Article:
4. Just saying the words ‘I’m sorry.’ (Tick, tick, tick.)

So why am I still going on about this? Because people still don’t seem to know why accountability is so important.

The top comments on Sticky Fingers most recent apology posted read something like:

“Imagine yelling at one woman on an off occasion and having to apologise, not only to her, but the entire country…”

“Imagine if during your drunken nights, you offended someone and then had to apologise to a whole nation.”

“Dylan you are punishing, (explaining) yourself too much!”

“imagine Led Zeppelin apologising for some of the stuff they got up too ??”

Yes. Let’s “imagine”. Firstly, that everyone had to apologise to a whole nation when offending, yelling or unnecessarily intimidating someone.

Just ‘imagine’…how issues of violence and offence would rapidly stop happening.

Imagine a world with that kind of accountability, where people are no longer afraid to speak up, with the message sent to the entire nation that this kind of behaviour is not okay.

Because being held accountable can be “punishing”, but that’s an important step to learn from an experience, to grow, and to ensure it never happens again.

And if Led Zeppelin, and other such bands, had to apologise for the “stuff they got up to” since the 1970s, other future bands such as Sticky Fingers probably would know how NOT to behave by now.

I’m disappointed at what Australia is willing to tolerate. Fans just didn’t care about the rumours at all. You may be adamant you’re not sexist or racist. You may never say an offensive joke or word. But what does it say about you if you hear serious accusations involving those issues, and brush them aside? What does it say about you if you support those who act that way? What does it say about whether you’re complicit in letting racism and sexism continue? I’m not saying you can’t forgive, but I am saying you should want a decent apology.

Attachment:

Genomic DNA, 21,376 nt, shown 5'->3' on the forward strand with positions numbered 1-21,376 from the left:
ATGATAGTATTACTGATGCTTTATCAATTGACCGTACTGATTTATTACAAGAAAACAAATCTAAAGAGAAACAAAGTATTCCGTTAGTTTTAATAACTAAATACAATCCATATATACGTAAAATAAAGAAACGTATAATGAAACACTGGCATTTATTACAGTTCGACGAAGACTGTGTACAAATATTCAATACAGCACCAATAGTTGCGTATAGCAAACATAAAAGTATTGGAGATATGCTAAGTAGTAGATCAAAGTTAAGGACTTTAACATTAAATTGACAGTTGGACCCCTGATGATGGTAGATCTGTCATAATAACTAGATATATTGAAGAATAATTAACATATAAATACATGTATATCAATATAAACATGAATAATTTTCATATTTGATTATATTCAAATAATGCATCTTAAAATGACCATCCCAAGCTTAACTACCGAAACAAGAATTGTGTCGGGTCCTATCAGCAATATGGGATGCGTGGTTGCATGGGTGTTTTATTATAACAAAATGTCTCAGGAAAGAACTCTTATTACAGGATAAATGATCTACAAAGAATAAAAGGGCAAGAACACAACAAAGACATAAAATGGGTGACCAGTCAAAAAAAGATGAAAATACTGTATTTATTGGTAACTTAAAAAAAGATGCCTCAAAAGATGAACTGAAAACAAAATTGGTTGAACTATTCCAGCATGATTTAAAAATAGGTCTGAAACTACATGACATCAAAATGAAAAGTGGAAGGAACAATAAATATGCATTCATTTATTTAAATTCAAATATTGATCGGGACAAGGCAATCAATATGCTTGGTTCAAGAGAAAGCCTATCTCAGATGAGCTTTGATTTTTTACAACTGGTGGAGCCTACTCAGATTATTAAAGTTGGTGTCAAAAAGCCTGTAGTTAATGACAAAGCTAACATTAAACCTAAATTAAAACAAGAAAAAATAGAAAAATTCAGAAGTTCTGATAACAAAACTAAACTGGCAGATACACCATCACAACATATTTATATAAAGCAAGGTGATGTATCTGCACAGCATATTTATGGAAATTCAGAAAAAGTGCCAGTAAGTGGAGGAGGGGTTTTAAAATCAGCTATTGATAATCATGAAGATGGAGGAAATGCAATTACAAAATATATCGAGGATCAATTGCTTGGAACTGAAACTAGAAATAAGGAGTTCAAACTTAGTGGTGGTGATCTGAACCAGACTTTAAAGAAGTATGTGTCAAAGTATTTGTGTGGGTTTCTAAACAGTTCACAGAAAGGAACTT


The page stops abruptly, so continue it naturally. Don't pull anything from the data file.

Maybe you identify as a boy. Be mad when people group you into one belittling and monolithic category. Be mad it was suggested publicly that it’s in your genetics to be violent, offensive, hurtful or lacking empathy. Men and boys are nobler and smarter than their actions being justified in such a simple phrase.

Maybe you suffer from mental health issues. Be mad that people use this as an excuse for toxic behaviours. Know that your mental health does not mean you are evil. You are stronger and kinder than to make people around you feel threatened. You can apologise and be forgiven.

Maybe you are just a fan. You are dedicated and supportive, and that is why you need to demand answers. That is why it’s okay to be mad. Hold your idols to account so they won’t let you down, so they can keep performing and so they can grow. Do it because you think they’re great and should be enjoyed and respected by absolutely everyone.

Maddy Revitt | @raddymevitt

By Pelican Magazine

Pelican is one of the oldest student publications in Australia and the only independent paper at UWA. If you enjoy writing, then Pelican is the place for you! We print six themed issues a year, and run a stream of online content.